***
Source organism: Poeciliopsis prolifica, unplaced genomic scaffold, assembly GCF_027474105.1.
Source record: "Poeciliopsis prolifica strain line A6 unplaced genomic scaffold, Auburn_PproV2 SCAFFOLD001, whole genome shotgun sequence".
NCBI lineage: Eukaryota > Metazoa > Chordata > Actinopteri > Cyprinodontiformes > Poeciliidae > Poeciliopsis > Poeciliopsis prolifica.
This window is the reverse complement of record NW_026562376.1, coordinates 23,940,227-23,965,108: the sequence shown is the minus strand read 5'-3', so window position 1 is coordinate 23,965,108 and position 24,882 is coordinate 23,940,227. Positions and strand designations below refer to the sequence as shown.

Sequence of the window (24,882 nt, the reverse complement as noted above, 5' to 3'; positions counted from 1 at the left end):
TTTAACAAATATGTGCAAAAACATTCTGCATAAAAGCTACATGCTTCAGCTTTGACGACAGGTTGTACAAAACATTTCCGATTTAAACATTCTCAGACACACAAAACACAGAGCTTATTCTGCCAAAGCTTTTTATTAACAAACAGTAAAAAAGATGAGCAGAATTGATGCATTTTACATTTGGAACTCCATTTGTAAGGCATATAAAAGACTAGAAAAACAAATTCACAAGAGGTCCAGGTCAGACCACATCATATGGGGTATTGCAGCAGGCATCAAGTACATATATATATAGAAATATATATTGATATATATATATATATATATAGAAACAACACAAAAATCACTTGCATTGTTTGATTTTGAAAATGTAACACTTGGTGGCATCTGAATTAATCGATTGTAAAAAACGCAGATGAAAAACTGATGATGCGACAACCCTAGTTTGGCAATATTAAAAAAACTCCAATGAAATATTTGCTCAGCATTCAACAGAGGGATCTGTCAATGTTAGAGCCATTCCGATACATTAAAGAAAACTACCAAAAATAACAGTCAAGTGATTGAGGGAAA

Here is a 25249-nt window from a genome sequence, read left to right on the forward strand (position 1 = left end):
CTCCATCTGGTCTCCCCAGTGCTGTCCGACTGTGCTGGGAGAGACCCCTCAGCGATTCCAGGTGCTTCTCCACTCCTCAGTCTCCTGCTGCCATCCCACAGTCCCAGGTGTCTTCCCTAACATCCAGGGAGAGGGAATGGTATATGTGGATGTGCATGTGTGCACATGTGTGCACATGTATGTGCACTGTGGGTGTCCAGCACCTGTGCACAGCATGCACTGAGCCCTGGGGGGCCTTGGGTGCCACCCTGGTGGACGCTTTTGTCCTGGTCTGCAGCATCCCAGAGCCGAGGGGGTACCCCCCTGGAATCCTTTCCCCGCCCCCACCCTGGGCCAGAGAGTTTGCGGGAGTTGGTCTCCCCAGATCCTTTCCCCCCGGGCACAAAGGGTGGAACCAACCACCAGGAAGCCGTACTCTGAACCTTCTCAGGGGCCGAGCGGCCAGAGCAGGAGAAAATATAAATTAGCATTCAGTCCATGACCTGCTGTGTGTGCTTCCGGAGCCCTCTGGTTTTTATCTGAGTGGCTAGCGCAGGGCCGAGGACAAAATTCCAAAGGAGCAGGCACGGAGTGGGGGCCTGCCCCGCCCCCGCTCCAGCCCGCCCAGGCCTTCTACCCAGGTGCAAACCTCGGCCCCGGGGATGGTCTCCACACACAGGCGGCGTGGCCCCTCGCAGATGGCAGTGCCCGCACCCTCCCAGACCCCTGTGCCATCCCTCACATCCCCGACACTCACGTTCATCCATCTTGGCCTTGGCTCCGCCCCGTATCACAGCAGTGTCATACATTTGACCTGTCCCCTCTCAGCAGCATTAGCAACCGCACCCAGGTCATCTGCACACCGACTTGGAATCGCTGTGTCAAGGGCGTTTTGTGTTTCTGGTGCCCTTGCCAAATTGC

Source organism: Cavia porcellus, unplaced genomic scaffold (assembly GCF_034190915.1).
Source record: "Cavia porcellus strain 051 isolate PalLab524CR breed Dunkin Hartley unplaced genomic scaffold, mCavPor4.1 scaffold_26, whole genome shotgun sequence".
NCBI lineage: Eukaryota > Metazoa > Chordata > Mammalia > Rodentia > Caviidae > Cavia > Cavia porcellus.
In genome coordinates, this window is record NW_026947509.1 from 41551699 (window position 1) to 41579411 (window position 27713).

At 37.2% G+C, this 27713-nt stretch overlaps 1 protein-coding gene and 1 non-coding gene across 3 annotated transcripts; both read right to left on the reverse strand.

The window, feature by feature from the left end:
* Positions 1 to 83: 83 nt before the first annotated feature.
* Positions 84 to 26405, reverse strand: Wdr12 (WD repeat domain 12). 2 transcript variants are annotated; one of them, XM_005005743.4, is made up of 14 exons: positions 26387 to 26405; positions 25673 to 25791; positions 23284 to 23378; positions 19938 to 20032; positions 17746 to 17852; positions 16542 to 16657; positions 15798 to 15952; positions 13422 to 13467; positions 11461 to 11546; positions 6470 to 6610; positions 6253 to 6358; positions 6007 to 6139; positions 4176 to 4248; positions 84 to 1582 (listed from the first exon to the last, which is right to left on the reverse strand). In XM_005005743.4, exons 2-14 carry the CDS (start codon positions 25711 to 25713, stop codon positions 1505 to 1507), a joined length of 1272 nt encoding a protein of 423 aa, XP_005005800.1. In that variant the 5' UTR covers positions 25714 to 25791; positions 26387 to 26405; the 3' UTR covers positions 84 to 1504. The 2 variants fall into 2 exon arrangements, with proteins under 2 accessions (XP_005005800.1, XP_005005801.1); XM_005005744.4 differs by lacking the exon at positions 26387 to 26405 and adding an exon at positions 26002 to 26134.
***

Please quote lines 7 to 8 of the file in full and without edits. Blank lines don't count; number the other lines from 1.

Here is a 25249-nt window from a genome sequence, read left to right on the forward strand (position 1 = left end):
CTCCATCTGGTCTCCCCAGTGCTGTCCGACTGTGCTGGGAGAGACCCCTCAGCGATTCCAGGTGCTTCTCCACTCCTCAGTCTCCTGCTGCCATCCCACAGTCCCAGGTGTCTTCCCTAACATCCAGGGAGAGGGAATGGTATATGTGGATGTGCATGTGTGCACATGTGTGCACATGTATGTGCACTGTGGGTGTCCAGCACCTGTGCACAGCATGCACTGAGCCCTGGGGGGCCTTGGGTGCCACCCTGGTGGACGCTTTTGTCCTGGTCTGCAGCATCCCAGAGCCGAGGGGGTACCCCCCTGGAATCCTTTCCCCGCCCCCACCCTGGGCCAGAGAGTTTGCGGGAGTTGGTCTCCCCAGATCCTTTCCCCCCGGGCACAAAGGGTGGAACCAACCACCAGGAAGCCGTACTCTGAACCTTCTCAGGGGCCGAGCGGCCAGAGCAGGAGAAAATATAAATTAGCATTCAGTCCATGACCTGCTGTGTGTGCTTCCGGAGCCCTCTGGTTTTTATCTGAGTGGCTAGCGCAGGGCCGAGGACAAAATTCCAAAGGAGCAGGCACGGAGTGGGGGCCTGCCCCGCCCCCGCTCCAGCCCGCCCAGGCCTTCTACCCAGGTGCAAACCTCGGCCCCGGGGATGGTCTCCACACACAGGCGGCGTGGCCCCTCGCAGATGGCAGTGCCCGCACCCTCCCAGACCCCTGTGCCATCCCTCACATCCCCGACACTCACGTTCATCCATCTTGGCCTTGGCTCCGCCCCGTATCACAGCAGTGTCATACATTTGACCTGTCCCCTCTCAGCAGCATTAGCAACCGCACCCAGGTCATCTGCACACCGACTTGGAATCGCTGTGTCAAGGGCGTTTTGTGTTTCTGGTGCCCTTGCCAAATTGC